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The ups and downs of solar stocks continued this week, with shares falling sharply on Tuesday, rising on Wednesday, and trading wildly Thursday and Friday. Amid the market turmoil, there was once again notable progress in the solar industry's development. Here are the items investors should know about this week.
World's largest battery
If current plans hold, AES Corp. will build the world's largest energy storage system for the Los Angeles market by 2021. The 400 MWh battery will replace natural-gas-burning plants that are expensive and used for supplemental electricity during peak summer hours (also known as peaker plants).
This is the biggest endorsement and test for battery storage and could be a blueprint for how to build systems in the future. One of the best economic cases for energy storage today is replacing rarely used peaker plants and adding value to smooth out demand in off-peak times of the year. This plant is still five years away, but it could be a sign that energy storage is reaching a level of maturity renewable energy advocates have been hoping for.
Image source: Sonnen.
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Home energy storage is getting a lot cheaper
You've probably heard about Tesla Motors' Powerwall, but it could be Sonnen's energy storage systems you'll want to keep an eye on instead. The company announced a 40% price reduction in its integrated energy storage system. Affordability could help increase installations in the U.S. and around the world. For $5,950, plus installation, customers will get a 4 kWh energy storage system with an inverter, control system, and a warranty for 10,000 cycles. The system is expandable to 16 kWh as well.
I recently wrote that commercial energy storage company Stem has seen battery costs fall 70% in the past 18 months. Those cost decreases are helping Sonnen as well, and could help drive home energy storage into the mainstream.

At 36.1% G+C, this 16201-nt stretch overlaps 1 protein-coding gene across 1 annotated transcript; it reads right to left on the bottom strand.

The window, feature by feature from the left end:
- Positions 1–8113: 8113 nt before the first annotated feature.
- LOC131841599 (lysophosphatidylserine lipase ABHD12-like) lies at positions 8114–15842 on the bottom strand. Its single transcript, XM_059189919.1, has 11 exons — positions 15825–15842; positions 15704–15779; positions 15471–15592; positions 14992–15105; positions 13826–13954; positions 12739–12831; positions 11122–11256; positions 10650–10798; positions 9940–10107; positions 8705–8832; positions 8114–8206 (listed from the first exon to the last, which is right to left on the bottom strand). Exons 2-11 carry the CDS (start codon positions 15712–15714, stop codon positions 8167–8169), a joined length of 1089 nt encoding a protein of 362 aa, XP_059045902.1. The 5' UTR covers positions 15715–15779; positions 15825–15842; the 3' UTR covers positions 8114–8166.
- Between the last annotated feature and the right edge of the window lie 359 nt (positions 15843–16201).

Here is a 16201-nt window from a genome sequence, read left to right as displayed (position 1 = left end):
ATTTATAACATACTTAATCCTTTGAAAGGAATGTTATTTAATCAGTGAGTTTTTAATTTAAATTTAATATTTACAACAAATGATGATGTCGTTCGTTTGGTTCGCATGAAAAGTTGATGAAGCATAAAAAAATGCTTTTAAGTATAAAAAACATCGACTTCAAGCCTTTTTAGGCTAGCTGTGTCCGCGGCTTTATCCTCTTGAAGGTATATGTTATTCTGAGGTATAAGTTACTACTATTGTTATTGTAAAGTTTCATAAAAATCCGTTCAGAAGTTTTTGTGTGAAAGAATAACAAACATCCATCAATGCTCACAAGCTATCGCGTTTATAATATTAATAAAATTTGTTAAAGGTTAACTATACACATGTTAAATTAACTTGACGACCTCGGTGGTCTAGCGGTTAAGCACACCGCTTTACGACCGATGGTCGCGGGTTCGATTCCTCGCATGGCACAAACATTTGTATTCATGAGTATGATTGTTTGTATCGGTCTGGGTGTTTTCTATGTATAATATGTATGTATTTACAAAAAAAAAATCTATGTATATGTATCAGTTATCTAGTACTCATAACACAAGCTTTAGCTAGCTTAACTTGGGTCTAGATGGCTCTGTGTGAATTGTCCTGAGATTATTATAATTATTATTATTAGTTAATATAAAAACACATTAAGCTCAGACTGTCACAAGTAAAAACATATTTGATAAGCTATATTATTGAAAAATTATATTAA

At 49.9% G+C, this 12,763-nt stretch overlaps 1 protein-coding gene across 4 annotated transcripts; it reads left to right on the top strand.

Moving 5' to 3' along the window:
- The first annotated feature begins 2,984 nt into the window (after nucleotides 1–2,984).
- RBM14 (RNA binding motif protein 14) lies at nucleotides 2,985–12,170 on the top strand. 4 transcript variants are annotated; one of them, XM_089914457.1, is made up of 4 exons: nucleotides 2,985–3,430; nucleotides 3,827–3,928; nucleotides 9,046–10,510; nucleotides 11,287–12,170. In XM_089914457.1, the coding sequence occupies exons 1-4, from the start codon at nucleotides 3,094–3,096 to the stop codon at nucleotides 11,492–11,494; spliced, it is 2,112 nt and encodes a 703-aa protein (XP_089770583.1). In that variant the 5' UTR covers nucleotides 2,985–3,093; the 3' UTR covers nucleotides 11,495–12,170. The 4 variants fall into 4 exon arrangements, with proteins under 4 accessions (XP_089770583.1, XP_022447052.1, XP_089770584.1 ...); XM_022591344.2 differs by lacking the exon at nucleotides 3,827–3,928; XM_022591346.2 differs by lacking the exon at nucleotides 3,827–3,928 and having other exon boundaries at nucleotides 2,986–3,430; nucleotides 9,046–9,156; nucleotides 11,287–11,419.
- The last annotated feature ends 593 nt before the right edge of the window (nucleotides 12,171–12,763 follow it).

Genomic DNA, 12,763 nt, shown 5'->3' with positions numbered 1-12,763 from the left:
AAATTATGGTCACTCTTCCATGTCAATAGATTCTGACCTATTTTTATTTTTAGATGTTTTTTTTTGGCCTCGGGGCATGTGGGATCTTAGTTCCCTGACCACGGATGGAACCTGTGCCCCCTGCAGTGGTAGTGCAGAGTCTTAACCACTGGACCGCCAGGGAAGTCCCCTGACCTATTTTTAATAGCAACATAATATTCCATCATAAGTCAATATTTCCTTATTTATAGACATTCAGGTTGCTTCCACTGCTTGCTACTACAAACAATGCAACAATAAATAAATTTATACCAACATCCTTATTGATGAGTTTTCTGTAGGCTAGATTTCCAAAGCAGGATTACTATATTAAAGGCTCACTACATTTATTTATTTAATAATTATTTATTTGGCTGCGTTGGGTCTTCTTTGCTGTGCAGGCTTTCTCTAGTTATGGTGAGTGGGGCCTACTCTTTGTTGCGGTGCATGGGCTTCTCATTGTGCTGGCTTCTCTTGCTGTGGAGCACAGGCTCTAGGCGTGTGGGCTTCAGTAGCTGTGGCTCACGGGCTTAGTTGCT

Does SolarCity need a reboot?
One of the notable analyses this week came from David Crane, the former CEO of utility NRG Energy. He wrote about SolarCity's challenges that may have led to Tesla Motors' acquisition offer (see the full article here).
Crane argued that SolarCity needs a "reboot" to transition away from leases and door-to-door sales to a more sustainable business model. He called $0-down solar financing the "crack cocaine of home solar companies that still depend upon it."
Crane's words may seem harsh, but they echo a lot of the criticisms I've made about SolarCity in the past (see here, here, and here). To adjust to the trend in residential solar away from leases and toward local installers, SolarCity needs to transition its business model rapidly to stay alive. Perhaps the best way to do that is under the Tesla Motors umbrella. But if that's the case, Tesla Motors shareholders should wonder why they're footing the bill for the reboot when there are problems and capital needs on the car-manufacturing side. In any event, a former industry executive's point of view is worth considering, whether you love or hate SolarCity.
SunPower wins French tender
The final notable development this week was SunPower winning 27 out of 33 awards in a French tender for the country's non-interconnected zones for a total of 20.7 MW of solar plus 18.4 MW of solar and energy storage. The projects will be built by mid-2019 in Corsica and the French West Indies.
SunPower has been aggressive in winning bids to build solar projects in Mexico and Chile, and now France, which is a sign that it might become highly competitive in establishing a diverse project pipeline. Since investors are worried that 2017 will be a down year, they should be encouraged that the company is signing projects to fill demand in 2018 and 2019, which could lead to a lot of growth by the end of the decade.
The article This Week in Solar originally appeared on Fool.com.
Travis Hoium owns shares of SunPower. The Motley Fool owns shares of and recommends SolarCity and Tesla Motors. The Motley Fool owns shares of NRG Energy. Try any of our Foolish newsletter services free for 30 days. We Fools may not all hold the same opinions, but we all believe that considering a diverse range of insights makes us better investors. The Motley Fool has a disclosure policy.
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